An easy way to look at it would be to do this...find out what you need out of pocket, what the lease payments are, and what the purchase price at the end of the lease is. Add all these figures together for example $1500 in fee's/charges up front, $350 a month over 48 months, and then the car costs $25,000 to buy at the end of the lease. You approximate cost would be $43,300 *if* you didn't re-finance the $25,000 you would need to buy the van at the end of the lease. Do the same with what it would cost to purchase the van now take your down payment and the amount you finance. 99% of the time leasing is a BAD idea if you plan on purchasing the car at the end of the lease. If you plan on turning it in at the end of the lease then it *could* be a good option for you...but that is something you need to research and see if it is a good option for you and your situation. If you want to own the vehicle in the end the only time leasing should be considered is if you plan on re-financing the vehicle within the first year into a loan as opposed to a lease, but then you will have to pay a lease termination fee.

  11. #10
    CPSDarren - Admin SafeDad's Avatar
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    Re: Is this true??

    The more confusion there is, the more likely that dealers will make a big profit even from smart buyers. Leasing isn't good or bad in itself, but it is one more thing to confuse people over and above the cost of the vehicle and trade-in (if any). Leasing is more difficult than financing to figure out how much you end up paying in interest and you also have to keep track of residual values and buyout clauses.

    If you're a stickler for details, you can get as good a deal on leasing as you can on financing. I suspect a lot more people end up paying a lot more with a lease just because they don't know how to negotiate a good lease. If you do lease, I'm sure there are plenty of good guides you can find online to make sure you don't pay too much.

  12. #11
    Senior Community Member Amaris's Avatar
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    Re: Is this true??

    Having never leased a car I'm not personally familiar with it, but my MIL leased a new dodge caravan in 1998 or 99. She opted to buy when the lease was up. She said it was the worst mistake she had ever made. She will never lease a car again, and said she really regretted buying at the end. She ended up paying more when she bought her leased van than she would have for the exact same thing used. She doesn't have the van anymore, she traded it in for a toyota rav-4 in 03 and said that buying the rav-4 was a much smarter decision than leasing the van. Personally, after hearing all she and a few others that I know had to say about leasing I will never lease a car.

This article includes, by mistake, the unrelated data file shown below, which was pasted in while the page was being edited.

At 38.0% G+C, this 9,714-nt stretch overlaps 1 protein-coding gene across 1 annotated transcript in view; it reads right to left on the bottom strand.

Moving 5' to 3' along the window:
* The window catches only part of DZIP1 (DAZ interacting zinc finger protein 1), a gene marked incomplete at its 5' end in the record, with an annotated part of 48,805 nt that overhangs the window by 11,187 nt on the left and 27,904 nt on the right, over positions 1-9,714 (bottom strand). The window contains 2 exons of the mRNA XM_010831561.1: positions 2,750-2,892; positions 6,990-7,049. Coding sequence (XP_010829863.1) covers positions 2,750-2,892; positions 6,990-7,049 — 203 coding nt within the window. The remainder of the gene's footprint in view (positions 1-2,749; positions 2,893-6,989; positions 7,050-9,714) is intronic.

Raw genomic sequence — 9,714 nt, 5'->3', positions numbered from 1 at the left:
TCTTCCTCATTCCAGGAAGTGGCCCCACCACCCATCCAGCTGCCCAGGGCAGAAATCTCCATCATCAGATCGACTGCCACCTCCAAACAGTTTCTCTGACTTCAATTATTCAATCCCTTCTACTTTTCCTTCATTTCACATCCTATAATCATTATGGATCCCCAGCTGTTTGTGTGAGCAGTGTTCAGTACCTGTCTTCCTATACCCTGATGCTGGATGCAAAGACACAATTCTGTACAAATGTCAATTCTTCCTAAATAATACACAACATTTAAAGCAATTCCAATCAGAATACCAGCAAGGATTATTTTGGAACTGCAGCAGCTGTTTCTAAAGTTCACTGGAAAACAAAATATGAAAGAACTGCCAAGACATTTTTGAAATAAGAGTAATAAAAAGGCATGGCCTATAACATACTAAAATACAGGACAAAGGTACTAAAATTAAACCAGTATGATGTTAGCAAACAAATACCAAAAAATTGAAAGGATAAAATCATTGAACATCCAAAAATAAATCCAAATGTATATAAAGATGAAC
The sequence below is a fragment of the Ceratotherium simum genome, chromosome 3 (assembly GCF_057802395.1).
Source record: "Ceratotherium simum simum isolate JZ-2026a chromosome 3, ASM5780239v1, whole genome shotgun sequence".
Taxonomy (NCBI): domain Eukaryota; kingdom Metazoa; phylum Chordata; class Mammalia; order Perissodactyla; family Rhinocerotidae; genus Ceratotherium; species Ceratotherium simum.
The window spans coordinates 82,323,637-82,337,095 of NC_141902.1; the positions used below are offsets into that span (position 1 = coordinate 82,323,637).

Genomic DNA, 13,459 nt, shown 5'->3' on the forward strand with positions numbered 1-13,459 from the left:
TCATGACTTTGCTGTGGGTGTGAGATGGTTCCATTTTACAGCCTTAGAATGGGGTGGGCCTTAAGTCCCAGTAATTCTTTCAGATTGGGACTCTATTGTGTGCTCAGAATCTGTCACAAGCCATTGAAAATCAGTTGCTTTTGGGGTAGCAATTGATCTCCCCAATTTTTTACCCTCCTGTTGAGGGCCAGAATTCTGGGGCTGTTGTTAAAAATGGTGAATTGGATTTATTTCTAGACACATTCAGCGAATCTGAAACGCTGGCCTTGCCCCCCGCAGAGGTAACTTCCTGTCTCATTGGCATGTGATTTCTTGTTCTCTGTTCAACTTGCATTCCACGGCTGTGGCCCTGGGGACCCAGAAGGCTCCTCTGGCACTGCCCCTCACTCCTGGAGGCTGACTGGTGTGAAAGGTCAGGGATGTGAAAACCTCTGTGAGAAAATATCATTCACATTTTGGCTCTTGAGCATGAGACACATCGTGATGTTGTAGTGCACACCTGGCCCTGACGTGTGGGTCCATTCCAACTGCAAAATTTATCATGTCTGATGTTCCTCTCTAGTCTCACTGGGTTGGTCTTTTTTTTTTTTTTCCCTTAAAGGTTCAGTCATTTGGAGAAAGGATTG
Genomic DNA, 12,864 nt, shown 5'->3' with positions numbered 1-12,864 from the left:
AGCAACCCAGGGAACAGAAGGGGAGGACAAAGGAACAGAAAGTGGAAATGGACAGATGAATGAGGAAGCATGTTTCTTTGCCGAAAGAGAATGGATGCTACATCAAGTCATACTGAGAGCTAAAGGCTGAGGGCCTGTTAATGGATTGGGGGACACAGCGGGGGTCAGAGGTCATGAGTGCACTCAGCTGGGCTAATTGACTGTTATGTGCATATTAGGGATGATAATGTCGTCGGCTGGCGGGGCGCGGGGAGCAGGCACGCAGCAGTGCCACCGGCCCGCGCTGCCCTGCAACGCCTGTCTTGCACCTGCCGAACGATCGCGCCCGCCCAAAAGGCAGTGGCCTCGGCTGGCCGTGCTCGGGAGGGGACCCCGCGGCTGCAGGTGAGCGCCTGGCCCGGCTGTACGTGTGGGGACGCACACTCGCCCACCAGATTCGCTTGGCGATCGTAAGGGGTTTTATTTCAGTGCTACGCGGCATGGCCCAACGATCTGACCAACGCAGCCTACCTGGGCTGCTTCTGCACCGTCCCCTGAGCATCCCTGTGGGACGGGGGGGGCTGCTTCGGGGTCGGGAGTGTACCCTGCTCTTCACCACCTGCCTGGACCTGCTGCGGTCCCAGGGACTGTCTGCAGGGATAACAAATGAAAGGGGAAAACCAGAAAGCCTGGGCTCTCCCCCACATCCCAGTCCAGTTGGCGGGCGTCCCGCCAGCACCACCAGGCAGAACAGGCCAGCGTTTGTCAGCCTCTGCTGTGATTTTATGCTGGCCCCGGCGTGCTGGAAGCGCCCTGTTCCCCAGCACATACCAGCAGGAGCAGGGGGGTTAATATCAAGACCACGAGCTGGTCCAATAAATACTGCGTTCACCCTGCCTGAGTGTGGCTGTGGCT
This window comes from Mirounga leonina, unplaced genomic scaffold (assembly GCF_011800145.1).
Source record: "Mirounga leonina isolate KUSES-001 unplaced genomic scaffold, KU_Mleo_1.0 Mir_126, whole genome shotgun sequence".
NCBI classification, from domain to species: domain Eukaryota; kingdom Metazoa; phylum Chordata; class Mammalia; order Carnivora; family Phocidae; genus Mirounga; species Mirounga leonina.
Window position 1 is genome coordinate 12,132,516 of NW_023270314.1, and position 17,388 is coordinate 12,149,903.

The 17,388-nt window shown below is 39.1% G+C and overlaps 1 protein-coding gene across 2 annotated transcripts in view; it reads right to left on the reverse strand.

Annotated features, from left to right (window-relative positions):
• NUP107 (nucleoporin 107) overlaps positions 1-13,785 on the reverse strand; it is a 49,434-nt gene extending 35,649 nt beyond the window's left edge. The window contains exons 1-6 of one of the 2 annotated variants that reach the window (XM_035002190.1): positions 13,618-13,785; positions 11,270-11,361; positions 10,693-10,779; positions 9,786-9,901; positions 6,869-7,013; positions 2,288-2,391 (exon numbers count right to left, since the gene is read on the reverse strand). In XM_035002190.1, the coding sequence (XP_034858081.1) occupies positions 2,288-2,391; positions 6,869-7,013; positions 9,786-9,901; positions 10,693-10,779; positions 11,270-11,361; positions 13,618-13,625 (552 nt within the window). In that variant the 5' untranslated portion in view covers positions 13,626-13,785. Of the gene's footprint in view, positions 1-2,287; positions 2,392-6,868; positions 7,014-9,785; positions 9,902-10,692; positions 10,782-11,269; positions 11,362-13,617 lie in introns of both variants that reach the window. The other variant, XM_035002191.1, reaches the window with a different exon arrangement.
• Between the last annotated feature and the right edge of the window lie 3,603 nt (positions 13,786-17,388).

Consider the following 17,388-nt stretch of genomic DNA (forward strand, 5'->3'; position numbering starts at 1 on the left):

13. #12
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    Re: Is this true??

    I worked for a large bank that financed leases for dealerships but we also handled traditional auto loans. I can tell you that when we talked with customers we were told to push as many people into a lease as possible as it is more profitable for the company, the dealer got a bigger kickback, and would send us more loan customers. That being said, if you are looking to always have a newer vehicle and don't expect to go over mileage restrictions you may be okay. Also, a previous poster mentioned that with a traditional loan you are also financing the vehicle sales tax and paying interest on that. I know that is comon practice in some states but others will only finance the sale price (or current blue book price of a used vehicle) and will not finance the sales tax, title fees, etc. I would suggest that if you are planning to keep the vehicle for more than a few years you would be better off buying a vehicle that is a few years old. The previous owner will have already taken the hit for a lot of the depreciation and you will be left financing what the vehicle is actually worth. Definitely check out Edmunds.com and NADA.com. Dealerships in deifferent areas use different blue books to determine their used car values but have an idea of what you're looking for and what the blue book value is so that you are not overcharged and don't be afraid to negotiate!

    Good luck!

  14. #13
    Senior Community Member sirrahn's Avatar
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    Re: Is this true??